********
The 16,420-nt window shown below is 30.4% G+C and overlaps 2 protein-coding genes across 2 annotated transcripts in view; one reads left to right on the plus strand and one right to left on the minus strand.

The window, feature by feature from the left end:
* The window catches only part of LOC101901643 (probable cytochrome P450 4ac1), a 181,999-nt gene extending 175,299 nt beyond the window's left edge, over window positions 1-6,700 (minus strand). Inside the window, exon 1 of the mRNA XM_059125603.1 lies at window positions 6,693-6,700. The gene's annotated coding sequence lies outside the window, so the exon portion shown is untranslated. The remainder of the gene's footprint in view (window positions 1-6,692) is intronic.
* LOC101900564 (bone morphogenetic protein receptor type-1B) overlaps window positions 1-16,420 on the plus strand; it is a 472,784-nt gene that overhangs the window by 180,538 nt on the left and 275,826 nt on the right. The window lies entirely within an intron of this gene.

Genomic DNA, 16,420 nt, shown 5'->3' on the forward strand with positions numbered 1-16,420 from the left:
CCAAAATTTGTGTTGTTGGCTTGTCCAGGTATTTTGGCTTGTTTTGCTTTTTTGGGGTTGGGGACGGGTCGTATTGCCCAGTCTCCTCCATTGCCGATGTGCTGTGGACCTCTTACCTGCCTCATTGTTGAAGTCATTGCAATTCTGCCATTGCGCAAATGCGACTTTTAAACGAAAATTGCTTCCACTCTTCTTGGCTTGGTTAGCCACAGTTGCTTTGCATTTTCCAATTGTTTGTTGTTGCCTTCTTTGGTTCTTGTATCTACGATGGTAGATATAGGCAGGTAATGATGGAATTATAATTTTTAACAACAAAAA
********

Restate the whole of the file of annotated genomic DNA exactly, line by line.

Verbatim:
The 16,420-nt window shown below is 30.4% G+C and overlaps 2 protein-coding genes across 2 annotated transcripts in view; one reads left to right on the plus strand and one right to left on the minus strand.

The window, feature by feature from the left end:
* The window catches only part of LOC101901643 (probable cytochrome P450 4ac1), a 181,999-nt gene extending 175,299 nt beyond the window's left edge, over window positions 1-6,700 (minus strand). Inside the window, exon 1 of the mRNA XM_059125603.1 lies at window positions 6,693-6,700. The gene's annotated coding sequence lies outside the window, so the exon portion shown is untranslated. The remainder of the gene's footprint in view (window positions 1-6,692) is intronic.
* LOC101900564 (bone morphogenetic protein receptor type-1B) overlaps window positions 1-16,420 on the plus strand; it is a 472,784-nt gene that overhangs the window by 180,538 nt on the left and 275,826 nt on the right. The window lies entirely within an intron of this gene.

Genomic DNA, 16,420 nt, shown 5'->3' on the forward strand with positions numbered 1-16,420 from the left:
CCAAAATTTGTGTTGTTGGCTTGTCCAGGTATTTTGGCTTGTTTTGCTTTTTTGGGGTTGGGGACGGGTCGTATTGCCCAGTCTCCTCCATTGCCGATGTGCTGTGGACCTCTTACCTGCCTCATTGTTGAAGTCATTGCAATTCTGCCATTGCGCAAATGCGACTTTTAAACGAAAATTGCTTCCACTCTTCTTGGCTTGGTTAGCCACAGTTGCTTTGCATTTTCCAATTGTTTGTTGTTGCCTTCTTTGGTTCTTGTATCTACGATGGTAGATATAGGCAGGTAATGATGGAATTATAATTTTTAACAACAAAAA